Feature Article

February 02, 2016

EXFO Debuts Handheld G.fast Testing Device

Network testing equipment maker EXFO has announced a new G.fast solution that it says will make it easier for carriers to deploy G.fast networks to residential customers.

The company has introduced the MaxTester 635G test set, which is small enough to be held in an engineer’s hand. The device has a touchscreen that makes it easy to access different tests in the field.

"EXFO has successfully demonstrated the MAX-635G G.fast test solution to a number of major service providers and we are very excited by the resulting interest and feedback concerning this product," said Stéphane Chabot, EXFO  vice president of the physical layer test division. "We are seeing significant interest from our customers concerning the deployment of new G.fast technology solutions. They are attracted by its fiber-like speeds, which can be achieved more economically than full fiber-to-the-home (FTTH) deployments."

Having good test equipment will allow carriers to deploy G.fast technology more quickly to their customers by troubleshooting issues that are preventing networks from working. The device’s small size will make testing G.fast networks much quicker.

G.fast is an extension of DSL that promises much faster throughput, promising speeds of up to 1 gigabit per second. As with conventional DSL connections, the speed depends on how far customers are from their local exchanges and the amount of line noise. The one disadvantage is that G.fast requires much shorter distances between customers and exchanges than regular DSL connections, which could prove to be a big bottleneck in actual networks.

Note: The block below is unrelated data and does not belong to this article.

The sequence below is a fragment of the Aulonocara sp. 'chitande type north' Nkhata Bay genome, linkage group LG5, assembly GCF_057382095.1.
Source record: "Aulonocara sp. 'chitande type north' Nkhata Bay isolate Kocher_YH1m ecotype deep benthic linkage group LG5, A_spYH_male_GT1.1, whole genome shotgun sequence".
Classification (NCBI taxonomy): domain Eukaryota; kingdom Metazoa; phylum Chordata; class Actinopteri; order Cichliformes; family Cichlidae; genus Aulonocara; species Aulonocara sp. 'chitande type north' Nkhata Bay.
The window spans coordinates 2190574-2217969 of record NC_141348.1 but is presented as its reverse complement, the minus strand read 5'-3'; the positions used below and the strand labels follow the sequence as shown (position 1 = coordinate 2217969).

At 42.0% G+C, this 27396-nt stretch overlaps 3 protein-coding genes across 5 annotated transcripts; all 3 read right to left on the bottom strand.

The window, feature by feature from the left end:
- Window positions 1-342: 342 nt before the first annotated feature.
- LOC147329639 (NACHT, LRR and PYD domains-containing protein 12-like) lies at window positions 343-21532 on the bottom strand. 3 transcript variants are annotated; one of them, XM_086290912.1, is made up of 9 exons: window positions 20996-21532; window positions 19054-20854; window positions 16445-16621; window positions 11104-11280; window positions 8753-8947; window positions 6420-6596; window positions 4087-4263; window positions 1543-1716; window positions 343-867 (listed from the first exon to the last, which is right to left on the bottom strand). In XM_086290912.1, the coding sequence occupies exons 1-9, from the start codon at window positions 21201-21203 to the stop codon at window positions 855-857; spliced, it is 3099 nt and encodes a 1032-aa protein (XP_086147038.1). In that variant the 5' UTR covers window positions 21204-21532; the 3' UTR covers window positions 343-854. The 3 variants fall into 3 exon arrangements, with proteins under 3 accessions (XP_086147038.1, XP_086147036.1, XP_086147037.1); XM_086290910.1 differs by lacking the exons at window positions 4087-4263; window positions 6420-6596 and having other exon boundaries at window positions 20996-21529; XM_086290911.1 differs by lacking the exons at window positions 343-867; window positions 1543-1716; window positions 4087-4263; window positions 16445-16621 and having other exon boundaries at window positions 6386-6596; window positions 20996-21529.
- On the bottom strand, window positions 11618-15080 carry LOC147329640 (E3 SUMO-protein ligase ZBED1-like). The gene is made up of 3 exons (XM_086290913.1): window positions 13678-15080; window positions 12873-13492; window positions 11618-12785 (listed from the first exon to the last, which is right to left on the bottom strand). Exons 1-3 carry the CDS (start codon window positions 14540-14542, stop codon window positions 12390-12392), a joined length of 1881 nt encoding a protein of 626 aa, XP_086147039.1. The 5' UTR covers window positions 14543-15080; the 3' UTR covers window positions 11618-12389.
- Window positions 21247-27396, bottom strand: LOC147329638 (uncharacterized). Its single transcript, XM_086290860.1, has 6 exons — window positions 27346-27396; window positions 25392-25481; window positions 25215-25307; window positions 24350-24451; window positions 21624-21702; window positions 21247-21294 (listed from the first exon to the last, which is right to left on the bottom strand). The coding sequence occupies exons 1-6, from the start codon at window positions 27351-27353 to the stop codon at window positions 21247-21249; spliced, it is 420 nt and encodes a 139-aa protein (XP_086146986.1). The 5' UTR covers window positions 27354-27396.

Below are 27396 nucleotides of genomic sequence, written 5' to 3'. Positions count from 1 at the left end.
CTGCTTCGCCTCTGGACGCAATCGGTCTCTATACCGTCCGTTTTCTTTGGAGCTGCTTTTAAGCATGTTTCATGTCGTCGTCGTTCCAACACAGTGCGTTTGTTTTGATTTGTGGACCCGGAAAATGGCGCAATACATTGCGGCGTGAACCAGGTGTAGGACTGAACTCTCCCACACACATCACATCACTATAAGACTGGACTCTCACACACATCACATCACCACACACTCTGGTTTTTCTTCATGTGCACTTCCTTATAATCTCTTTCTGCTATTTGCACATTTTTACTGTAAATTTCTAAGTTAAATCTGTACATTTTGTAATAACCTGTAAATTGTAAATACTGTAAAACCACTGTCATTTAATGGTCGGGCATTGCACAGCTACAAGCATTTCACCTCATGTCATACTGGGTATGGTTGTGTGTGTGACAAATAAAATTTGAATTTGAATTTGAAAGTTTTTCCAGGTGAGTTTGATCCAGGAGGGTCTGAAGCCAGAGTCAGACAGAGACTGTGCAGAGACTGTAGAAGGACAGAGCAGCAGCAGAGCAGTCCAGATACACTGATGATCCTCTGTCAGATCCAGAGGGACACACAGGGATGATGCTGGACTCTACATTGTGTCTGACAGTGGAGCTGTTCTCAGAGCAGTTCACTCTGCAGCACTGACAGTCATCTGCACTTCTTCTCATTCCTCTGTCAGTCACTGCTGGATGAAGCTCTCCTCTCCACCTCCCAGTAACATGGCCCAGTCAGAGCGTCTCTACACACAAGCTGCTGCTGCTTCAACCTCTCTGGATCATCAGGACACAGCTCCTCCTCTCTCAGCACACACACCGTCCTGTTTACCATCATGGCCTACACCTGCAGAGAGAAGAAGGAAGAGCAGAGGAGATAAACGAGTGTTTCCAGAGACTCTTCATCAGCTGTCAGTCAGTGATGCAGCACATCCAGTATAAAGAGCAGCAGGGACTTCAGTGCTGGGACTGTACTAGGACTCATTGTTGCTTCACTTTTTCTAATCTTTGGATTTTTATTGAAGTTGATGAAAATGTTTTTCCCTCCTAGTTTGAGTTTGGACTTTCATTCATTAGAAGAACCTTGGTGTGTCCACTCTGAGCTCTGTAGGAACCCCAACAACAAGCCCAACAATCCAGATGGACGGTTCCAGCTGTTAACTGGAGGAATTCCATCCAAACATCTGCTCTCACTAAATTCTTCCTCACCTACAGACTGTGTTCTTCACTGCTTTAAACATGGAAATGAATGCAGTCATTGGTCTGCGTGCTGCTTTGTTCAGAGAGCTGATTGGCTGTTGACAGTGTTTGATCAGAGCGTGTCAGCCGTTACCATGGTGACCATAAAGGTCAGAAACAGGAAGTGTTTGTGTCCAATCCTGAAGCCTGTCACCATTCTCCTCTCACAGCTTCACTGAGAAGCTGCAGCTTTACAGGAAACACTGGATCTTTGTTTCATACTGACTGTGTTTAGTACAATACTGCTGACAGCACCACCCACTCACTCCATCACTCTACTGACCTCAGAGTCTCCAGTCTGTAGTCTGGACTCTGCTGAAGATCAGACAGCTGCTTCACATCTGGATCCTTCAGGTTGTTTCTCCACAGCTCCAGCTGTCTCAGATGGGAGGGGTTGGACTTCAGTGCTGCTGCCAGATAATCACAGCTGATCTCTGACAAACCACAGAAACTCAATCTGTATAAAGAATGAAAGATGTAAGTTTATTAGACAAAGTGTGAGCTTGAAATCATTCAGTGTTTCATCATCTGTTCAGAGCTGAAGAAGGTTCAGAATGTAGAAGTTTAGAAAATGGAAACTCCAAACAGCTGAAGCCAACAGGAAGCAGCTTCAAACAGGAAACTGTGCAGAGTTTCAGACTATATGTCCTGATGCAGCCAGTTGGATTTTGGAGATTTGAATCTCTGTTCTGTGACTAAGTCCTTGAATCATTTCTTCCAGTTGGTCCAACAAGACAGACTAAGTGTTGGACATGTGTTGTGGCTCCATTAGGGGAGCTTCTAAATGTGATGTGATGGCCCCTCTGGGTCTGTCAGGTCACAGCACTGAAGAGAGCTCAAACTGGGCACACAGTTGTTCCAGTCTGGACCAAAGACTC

Since it uses existing “local loop” lines for the connection between an ISP and the customer premises, carriers don’t have to build fiber networks for their customers, instead concentrating on building their backbone networks with fiber. Even if the customers have abandoned their land lines in favor of cellphones, they’ll most likely still have the wiring and be able to get G.fast service unbundled from phone service.

Since it will be cheaper to deploy than fiber-to-the-home, G.fast could be attractive to carriers building broadband networks in areas underserved previously, especially rural areas. People in these areas who aren’t lucky enough to live in a town with municipal broadband have to stick with broadband or opt for satellite.

With G.fast connections, rural Internet users can stream video from YouTube and Netflix as easily as city slickers can.

Edited by Kyle Piscioniere

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